Should I kick this tenant out?

I have a tenant who just moved in on a monthly lease.

She has a guest that stays over all the time. He is not loud and doesn’t bother anyone, but he is not on the lease.

I have no idea of his criminal background, but that isn’t even the point. The point is that he’s not on the lease.

If this were a hotel, I would kick them out today, but the reason that I’m debating whether or not to do so is because it will take 3 weeks to get them out through the court, and that’s if they don’t contest it. If they contest, it could take longer.

During this time, they would most likely not be paying rent, which would cause profits to decline.

And just because I can go after them for unpaid rent and court costs doesn’t mean they will actually pay it.

But I can’t have people violating the lease… that just makes the whole park look bad.

Here’s another one…

I have a tenant who is a single mother… she lost her job and it took her 3 weeks to find another one…

I gave her a notice the day that she was late…

She gave me some paper about getting charity money… but has not come to me with any kind of rent since I gave her that notice, even after promising me that she would…

I think I should kick her out… I don’t really have time to deal with people that don’t pay rent on a personal basis…

If I could hire a robot to run the place, I would…

Both of these situations represent routine exposure to loss.

If the ‘live-in boyfriend’ isn’t a nuisance, then don’t escalate the situation unnecessarily.

Simply remind the tenant of the terms of the lease, and either invite the ‘boyfriend’ to sign on the lease, or give them a notice to vacate. Simple. Likely, the boyfriend will be happy to sign the lease.

It doesn’t make a lot of difference ‘why’ the rent is not being paid, except that it’s not being paid at all.

Notwithstanding, this is a people business, and you’ve got to weigh your options against what you ‘should’ do, against what you ‘can’ do.

You already knew when you rented to this lady, that she didn’t have a strong employment background. You took the risk. Well, now she’s lost a month’s worth of income, and she doesn’t have options other than to scratch and claw for some leeway.

If this were me, I would just chalk it up to my 5% vacancy and credit loss, and if I was sure she was actually ‘trying’ to get things in order, and just needed some rope, I would oblige.

That said, it’s an unrealistic expectation that she will ever be able to pay the back rent. Paying double rent, just to get current, is also a pipe-dream for her.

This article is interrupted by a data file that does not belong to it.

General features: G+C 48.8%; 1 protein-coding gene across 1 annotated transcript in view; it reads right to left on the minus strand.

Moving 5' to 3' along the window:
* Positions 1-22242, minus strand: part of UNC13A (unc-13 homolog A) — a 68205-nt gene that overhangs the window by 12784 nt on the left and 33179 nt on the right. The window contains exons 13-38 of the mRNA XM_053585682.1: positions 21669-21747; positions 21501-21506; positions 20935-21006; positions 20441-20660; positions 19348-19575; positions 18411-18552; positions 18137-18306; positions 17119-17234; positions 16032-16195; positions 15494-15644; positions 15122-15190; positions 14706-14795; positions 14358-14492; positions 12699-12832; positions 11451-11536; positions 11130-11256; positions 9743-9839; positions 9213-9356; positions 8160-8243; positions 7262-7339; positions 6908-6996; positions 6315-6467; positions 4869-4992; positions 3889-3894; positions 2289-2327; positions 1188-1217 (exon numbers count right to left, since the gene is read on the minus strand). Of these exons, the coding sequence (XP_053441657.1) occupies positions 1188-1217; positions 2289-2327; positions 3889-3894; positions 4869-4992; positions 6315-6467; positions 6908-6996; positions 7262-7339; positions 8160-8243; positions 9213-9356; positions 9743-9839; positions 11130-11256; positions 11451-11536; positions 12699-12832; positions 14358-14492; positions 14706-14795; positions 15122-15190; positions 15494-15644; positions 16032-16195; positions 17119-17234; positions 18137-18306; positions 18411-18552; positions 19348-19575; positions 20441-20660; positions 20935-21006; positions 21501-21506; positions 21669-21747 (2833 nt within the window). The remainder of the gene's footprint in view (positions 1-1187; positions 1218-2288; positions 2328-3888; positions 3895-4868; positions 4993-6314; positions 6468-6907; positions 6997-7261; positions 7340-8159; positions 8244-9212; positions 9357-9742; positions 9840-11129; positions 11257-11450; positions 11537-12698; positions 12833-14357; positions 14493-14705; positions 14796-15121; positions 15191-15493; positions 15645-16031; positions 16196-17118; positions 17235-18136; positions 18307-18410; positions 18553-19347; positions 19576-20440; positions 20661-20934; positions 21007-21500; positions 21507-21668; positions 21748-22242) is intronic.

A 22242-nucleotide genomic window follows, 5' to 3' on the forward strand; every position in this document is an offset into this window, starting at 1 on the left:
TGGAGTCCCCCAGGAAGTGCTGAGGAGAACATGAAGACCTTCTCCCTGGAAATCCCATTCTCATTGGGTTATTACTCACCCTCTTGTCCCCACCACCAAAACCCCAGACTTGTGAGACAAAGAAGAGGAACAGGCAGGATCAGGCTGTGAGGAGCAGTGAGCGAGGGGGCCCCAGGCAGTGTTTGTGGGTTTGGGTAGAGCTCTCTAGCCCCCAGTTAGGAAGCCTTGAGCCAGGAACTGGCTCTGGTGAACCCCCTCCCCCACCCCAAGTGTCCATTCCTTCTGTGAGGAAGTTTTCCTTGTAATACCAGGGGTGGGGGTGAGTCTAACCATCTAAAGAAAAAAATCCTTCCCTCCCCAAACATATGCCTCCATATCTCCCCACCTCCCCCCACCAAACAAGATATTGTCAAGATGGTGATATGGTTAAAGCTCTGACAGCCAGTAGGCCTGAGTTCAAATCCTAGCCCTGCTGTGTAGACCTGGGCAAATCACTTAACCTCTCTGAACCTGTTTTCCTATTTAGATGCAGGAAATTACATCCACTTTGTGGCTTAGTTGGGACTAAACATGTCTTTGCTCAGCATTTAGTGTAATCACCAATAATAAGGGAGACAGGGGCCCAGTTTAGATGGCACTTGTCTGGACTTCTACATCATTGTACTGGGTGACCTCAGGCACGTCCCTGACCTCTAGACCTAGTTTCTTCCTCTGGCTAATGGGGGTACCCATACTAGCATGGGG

You could raise the rent $20/mo (or whatever); forgive the old balance; and if she’s able to pay for a year straight, recover at least $240. My late fees, however, are non-negotiable, and yours shouldn’t be either.

And if her boyfriend has a criminal record of any kind, I should trespass him?

I don’t even allow people with misdemeanors to live here.

Well, if you’ve got enough traffic to sift that tightly, then go for it.

Otherwise, I’ve already told you what you can do.

Are you saying I should relax my rules?

When I took the place over, half the tenants cooked crack in their trailers, so I undertook the obligation of cleaning the park up.

I was considering relaxing the rules. Perhaps the “no pet” policy and allowing one cat.

I have never had a problem finding tenants on Craigslist. Finding GOOD tenants is another story.

I just had to evict someone for turning the place into a squat house one week after renting. And of course, didn’t pay rent the whole time they were being evicted.

There is no way to go after back rent if the reason you evict is “noncompliance for matters other than paying rent” except for taking it to civil court, which involves hiring an attorney and incurring those expenses.

Obviously, people that live in a trailer park aren’t going to pay their judgements anyway. It would be rare that they do and I wouldn’t count on it for accounting purposes.

It is these type of situations that, given the financial ability, would cause me to lean towards hotels. They more suit my personality of “PAY THE RENT OR GET OUT!”

I don’t have time for… “My mom just broke her leg and I had a slow week at work, bla bla bla,” and they’re probably just lying anyway.

Where did you get the impression that I said you should relax your rules?

Just give the tenant a notice to either qualify the boyfriend, or move out. Simple.

Then act on whatever you find on the boyfriend, if he tries to qualify.

Whether, or not, she withholds rent after you post a notice to vacate, and a cancellation of lease, is something you’ll just have to deal with, and I can’t predict.

I texted her and she said he was a temporary visitor and will be gone this weekend. Problem solved and I think my text alone will deter her from any future violations of the lease.

But “just have to deal with,” would be a whole different story if I actually owned the park and relied on it for my grocery bills, rather than being the property manager and getting paid the same either way.

I don’t want to commit myself to a lifetime of avoiding apartment complexes just because I don’t know how to deal with these situations. (This is in some fantasy world where I make enough wholesaling to ever be able to afford apartment complexes)…

Hotel is “pay or get out,” but so are other types of transient rentals. I’ve talked to trailer park owners in my area that choose to do transient rentals, but of course this literally DOUBLES the tax. It goes from 6% sales tax to an additional 6% transient tax. (Total 12%).

These are Florida rules, I don’t know the law for every single state, but I’ll assume (stupid, I know), that it’s similar.